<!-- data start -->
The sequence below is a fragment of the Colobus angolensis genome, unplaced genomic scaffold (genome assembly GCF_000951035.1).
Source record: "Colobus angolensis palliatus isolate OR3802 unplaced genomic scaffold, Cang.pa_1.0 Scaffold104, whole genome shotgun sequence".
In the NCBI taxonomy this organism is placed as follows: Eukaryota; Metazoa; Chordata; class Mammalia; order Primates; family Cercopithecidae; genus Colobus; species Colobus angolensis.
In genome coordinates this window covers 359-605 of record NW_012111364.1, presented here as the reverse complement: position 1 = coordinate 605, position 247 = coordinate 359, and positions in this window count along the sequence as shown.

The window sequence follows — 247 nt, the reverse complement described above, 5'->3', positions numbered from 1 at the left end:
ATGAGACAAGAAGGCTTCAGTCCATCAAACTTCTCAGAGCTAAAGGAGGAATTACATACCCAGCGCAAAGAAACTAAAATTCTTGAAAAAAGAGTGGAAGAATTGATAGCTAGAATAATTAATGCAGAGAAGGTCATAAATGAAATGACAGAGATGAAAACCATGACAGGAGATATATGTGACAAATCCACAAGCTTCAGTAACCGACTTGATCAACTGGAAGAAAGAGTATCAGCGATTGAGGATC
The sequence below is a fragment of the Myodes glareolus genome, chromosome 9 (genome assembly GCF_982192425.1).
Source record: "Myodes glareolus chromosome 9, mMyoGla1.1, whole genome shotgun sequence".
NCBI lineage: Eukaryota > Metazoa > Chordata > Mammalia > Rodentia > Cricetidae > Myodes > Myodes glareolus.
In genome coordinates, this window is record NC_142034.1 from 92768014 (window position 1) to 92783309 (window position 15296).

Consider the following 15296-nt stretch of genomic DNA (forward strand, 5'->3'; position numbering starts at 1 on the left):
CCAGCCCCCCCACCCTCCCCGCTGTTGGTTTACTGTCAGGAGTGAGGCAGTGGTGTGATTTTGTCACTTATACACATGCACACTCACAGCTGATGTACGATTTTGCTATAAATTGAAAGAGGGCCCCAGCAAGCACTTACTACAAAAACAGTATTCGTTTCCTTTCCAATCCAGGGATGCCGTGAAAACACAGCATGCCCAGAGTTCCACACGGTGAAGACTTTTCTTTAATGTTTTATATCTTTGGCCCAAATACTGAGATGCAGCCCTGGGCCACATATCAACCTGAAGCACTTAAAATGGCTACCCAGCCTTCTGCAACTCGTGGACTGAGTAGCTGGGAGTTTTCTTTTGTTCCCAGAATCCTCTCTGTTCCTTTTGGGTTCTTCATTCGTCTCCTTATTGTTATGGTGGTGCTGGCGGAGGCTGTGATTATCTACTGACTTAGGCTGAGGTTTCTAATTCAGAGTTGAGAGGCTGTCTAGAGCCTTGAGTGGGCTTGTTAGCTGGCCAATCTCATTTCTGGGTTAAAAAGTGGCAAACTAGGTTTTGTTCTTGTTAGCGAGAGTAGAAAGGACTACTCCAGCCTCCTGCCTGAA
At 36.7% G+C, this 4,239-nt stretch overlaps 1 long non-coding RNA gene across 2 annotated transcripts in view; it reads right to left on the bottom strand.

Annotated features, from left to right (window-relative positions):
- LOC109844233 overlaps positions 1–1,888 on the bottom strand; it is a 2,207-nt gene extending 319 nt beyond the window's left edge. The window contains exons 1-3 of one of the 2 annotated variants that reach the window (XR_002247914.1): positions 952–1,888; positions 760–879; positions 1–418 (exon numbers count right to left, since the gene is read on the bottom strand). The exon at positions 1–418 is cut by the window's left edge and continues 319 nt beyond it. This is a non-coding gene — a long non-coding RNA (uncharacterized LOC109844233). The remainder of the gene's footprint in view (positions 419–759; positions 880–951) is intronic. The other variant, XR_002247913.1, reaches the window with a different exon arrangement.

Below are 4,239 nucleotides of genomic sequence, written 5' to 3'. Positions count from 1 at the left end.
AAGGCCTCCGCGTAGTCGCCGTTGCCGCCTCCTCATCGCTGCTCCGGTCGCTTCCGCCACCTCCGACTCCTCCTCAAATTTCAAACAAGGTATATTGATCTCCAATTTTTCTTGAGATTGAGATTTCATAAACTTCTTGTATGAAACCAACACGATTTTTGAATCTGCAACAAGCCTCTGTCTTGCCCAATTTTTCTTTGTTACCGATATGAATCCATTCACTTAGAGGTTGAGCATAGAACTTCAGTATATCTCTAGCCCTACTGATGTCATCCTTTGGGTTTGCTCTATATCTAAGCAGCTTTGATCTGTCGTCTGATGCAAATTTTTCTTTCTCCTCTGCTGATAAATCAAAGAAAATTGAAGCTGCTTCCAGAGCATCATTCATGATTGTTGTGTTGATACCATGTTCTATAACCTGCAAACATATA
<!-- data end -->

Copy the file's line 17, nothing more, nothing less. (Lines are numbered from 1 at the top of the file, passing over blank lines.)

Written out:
AAGGCCTCCGCGTAGTCGCCGTTGCCGCCTCCTCATCGCTGCTCCGGTCGCTTCCGCCACCTCCGACTCCTCCTCAAATTTCAAACAAGGTATATTGATCTCCAATTTTTCTTGAGATTGAGATTTCATAAACTTCTTGTATGAAACCAACACGATTTTTGAATCTGCAACAAGCCTCTGTCTTGCCCAATTTTTCTTTGTTACCGATATGAATCCATTCACTTAGAGGTTGAGCATAGAACTTCAGTATATCTCTAGCCCTACTGATGTCATCCTTTGGGTTTGCTCTATATCTAAGCAGCTTTGATCTGTCGTCTGATGCAAATTTTTCTTTCTCCTCTGCTGATAAATCAAAGAAAATTGAAGCTGCTTCCAGAGCATCATTCATGATTGTTGTGTTGATACCATGTTCTATAACCTGCAAACATATA